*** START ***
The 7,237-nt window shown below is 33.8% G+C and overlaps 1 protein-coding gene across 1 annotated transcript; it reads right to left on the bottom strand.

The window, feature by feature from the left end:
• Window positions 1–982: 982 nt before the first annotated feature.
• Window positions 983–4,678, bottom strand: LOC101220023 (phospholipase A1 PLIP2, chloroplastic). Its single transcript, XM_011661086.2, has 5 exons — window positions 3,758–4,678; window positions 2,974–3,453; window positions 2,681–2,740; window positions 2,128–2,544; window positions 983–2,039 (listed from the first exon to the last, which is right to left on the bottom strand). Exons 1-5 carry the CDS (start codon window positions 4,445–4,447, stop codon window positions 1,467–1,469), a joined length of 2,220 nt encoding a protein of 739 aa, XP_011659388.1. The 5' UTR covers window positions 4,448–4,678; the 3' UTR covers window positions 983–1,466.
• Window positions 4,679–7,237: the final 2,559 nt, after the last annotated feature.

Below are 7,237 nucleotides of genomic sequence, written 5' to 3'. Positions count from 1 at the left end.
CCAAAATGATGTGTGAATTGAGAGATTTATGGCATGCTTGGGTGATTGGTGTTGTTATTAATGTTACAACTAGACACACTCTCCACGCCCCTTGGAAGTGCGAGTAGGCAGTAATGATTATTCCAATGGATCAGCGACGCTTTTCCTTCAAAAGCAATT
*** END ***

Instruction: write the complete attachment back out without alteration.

The 7,237-nt window shown below is 33.8% G+C and overlaps 1 protein-coding gene across 1 annotated transcript; it reads right to left on the bottom strand.

The window, feature by feature from the left end:
• Window positions 1–982: 982 nt before the first annotated feature.
• Window positions 983–4,678, bottom strand: LOC101220023 (phospholipase A1 PLIP2, chloroplastic). Its single transcript, XM_011661086.2, has 5 exons — window positions 3,758–4,678; window positions 2,974–3,453; window positions 2,681–2,740; window positions 2,128–2,544; window positions 983–2,039 (listed from the first exon to the last, which is right to left on the bottom strand). Exons 1-5 carry the CDS (start codon window positions 4,445–4,447, stop codon window positions 1,467–1,469), a joined length of 2,220 nt encoding a protein of 739 aa, XP_011659388.1. The 5' UTR covers window positions 4,448–4,678; the 3' UTR covers window positions 983–1,466.
• Window positions 4,679–7,237: the final 2,559 nt, after the last annotated feature.

Below are 7,237 nucleotides of genomic sequence, written 5' to 3'. Positions count from 1 at the left end.
CCAAAATGATGTGTGAATTGAGAGATTTATGGCATGCTTGGGTGATTGGTGTTGTTATTAATGTTACAACTAGACACACTCTCCACGCCCCTTGGAAGTGCGAGTAGGCAGTAATGATTATTCCAATGGATCAGCGACGCTTTTCCTTCAAAAGCAATT